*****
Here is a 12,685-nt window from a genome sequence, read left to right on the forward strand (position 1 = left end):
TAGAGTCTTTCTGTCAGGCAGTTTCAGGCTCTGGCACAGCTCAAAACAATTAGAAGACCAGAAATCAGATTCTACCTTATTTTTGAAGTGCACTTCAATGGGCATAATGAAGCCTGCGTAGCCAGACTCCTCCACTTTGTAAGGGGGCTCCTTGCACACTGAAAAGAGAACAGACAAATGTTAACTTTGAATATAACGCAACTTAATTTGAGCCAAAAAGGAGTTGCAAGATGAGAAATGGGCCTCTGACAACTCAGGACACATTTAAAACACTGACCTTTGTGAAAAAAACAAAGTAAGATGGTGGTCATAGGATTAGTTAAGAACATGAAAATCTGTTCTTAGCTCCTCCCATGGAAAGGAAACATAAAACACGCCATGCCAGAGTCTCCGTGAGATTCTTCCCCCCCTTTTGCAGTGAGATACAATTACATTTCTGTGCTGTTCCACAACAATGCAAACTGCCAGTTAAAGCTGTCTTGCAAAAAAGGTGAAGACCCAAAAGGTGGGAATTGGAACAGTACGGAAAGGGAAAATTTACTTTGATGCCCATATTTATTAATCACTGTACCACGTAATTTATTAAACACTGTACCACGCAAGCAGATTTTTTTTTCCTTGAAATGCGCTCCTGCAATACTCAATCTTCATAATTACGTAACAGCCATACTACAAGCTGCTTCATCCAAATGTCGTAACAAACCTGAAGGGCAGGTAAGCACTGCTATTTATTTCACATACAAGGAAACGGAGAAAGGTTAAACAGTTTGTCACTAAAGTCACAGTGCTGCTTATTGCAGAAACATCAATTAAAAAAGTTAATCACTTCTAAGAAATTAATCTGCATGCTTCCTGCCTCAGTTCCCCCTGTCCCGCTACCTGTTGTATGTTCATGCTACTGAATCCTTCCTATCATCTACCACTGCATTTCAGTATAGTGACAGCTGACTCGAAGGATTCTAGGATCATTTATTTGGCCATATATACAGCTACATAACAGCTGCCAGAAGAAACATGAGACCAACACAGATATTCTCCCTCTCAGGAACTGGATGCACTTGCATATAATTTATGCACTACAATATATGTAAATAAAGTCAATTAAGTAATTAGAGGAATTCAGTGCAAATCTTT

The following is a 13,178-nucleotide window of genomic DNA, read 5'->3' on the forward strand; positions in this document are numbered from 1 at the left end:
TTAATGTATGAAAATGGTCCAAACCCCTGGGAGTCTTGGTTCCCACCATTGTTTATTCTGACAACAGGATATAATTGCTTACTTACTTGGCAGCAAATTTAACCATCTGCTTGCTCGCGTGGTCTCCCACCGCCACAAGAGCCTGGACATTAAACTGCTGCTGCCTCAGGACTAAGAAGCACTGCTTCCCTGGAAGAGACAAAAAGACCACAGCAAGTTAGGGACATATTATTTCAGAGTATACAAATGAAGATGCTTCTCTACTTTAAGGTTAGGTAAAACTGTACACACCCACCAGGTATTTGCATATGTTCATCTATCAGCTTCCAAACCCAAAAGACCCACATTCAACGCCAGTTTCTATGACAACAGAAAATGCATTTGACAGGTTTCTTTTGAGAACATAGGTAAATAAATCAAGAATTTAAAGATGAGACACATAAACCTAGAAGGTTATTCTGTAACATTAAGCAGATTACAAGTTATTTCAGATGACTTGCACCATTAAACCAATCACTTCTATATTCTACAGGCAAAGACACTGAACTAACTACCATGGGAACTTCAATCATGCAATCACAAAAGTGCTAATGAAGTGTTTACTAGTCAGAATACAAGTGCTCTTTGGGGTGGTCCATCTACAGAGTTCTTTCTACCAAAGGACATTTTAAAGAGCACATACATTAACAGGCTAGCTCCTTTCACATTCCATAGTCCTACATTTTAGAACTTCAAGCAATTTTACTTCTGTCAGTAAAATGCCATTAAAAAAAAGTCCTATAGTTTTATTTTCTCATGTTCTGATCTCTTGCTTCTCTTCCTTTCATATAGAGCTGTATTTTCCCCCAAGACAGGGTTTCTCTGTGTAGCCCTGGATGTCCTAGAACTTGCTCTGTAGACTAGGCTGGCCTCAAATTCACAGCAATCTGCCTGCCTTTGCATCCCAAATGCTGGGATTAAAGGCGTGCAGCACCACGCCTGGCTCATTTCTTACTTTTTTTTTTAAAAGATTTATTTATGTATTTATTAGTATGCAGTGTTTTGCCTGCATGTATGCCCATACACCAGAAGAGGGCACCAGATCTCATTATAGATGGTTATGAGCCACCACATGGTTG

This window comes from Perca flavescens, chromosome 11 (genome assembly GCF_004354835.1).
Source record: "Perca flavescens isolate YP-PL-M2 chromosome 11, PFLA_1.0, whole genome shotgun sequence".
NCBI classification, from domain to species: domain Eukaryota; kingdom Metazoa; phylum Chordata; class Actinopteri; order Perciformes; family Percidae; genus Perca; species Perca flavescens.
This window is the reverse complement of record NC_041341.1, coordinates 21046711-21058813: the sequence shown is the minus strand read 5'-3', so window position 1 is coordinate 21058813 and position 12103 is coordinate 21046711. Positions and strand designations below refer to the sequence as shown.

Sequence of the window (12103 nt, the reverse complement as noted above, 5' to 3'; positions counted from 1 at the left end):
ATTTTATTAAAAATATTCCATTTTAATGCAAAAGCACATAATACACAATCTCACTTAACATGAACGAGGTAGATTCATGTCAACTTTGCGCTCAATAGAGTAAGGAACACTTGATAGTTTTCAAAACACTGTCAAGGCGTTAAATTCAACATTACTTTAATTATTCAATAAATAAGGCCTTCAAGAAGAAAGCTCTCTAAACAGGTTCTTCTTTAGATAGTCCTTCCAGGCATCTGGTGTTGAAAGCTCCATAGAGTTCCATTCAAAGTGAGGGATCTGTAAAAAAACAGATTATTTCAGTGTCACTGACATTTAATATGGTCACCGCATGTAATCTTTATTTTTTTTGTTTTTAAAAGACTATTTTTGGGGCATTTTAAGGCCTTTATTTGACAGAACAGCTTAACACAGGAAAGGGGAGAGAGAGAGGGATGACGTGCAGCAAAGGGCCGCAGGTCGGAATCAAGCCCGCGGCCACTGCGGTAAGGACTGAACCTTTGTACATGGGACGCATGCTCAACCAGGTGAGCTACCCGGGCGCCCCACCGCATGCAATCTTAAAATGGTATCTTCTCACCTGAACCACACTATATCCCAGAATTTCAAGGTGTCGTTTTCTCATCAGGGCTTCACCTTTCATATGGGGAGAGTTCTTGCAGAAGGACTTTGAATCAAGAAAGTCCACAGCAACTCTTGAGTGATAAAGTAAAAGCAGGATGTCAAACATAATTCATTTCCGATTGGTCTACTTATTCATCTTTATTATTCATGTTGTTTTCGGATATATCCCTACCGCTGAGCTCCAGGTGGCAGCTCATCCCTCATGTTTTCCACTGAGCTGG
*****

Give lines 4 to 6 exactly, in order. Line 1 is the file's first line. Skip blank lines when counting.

TTAATGTATGAAAATGGTCCAAACCCCTGGGAGTCTTGGTTCCCACCATTGTTTATTCTGACAACAGGATATAATTGCTTACTTACTTGGCAGCAAATTTAACCATCTGCTTGCTCGCGTGGTCTCCCACCGCCACAAGAGCCTGGACATTAAACTGCTGCTGCCTCAGGACTAAGAAGCACTGCTTCCCTGGAAGAGACAAAAAGACCACAGCAAGTTAGGGACATATTATTTCAGAGTATACAAATGAAGATGCTTCTCTACTTTAAGGTTAGGTAAAACTGTACACACCCACCAGGTATTTGCATATGTTCATCTATCAGCTTCCAAACCCAAAAGACCCACATTCAACGCCAGTTTCTATGACAACAGAAAATGCATTTGACAGGTTTCTTTTGAGAACATAGGTAAATAAATCAAGAATTTAAAGATGAGACACATAAACCTAGAAGGTTATTCTGTAACATTAAGCAGATTACAAGTTATTTCAGATGACTTGCACCATTAAACCAATCACTTCTATATTCTACAGGCAAAGACACTGAACTAACTACCATGGGAACTTCAATCATGCAATCACAAAAGTGCTAATGAAGTGTTTACTAGTCAGAATACAAGTGCTCTTTGGGGTGGTCCATCTACAGAGTTCTTTCTACCAAAGGACATTTTAAAGAGCACATACATTAACAGGCTAGCTCCTTTCACATTCCATAGTCCTACATTTTAGAACTTCAAGCAATTTTACTTCTGTCAGTAAAATGCCATTAAAAAAAAGTCCTATAGTTTTATTTTCTCATGTTCTGATCTCTTGCTTCTCTTCCTTTCATATAGAGCTGTATTTTCCCCCAAGACAGGGTTTCTCTGTGTAGCCCTGGATGTCCTAGAACTTGCTCTGTAGACTAGGCTGGCCTCAAATTCACAGCAATCTGCCTGCCTTTGCATCCCAAATGCTGGGATTAAAGGCGTGCAGCACCACGCCTGGCTCATTTCTTACTTTTTTTTTTAAAAGATTTATTTATGTATTTATTAGTATGCAGTGTTTTGCCTGCATGTATGCCCATACACCAGAAGAGGGCACCAGATCTCATTATAGATGGTTATGAGCCACCACATGGTTG

This window comes from Perca flavescens, chromosome 11 (genome assembly GCF_004354835.1).
Source record: "Perca flavescens isolate YP-PL-M2 chromosome 11, PFLA_1.0, whole genome shotgun sequence".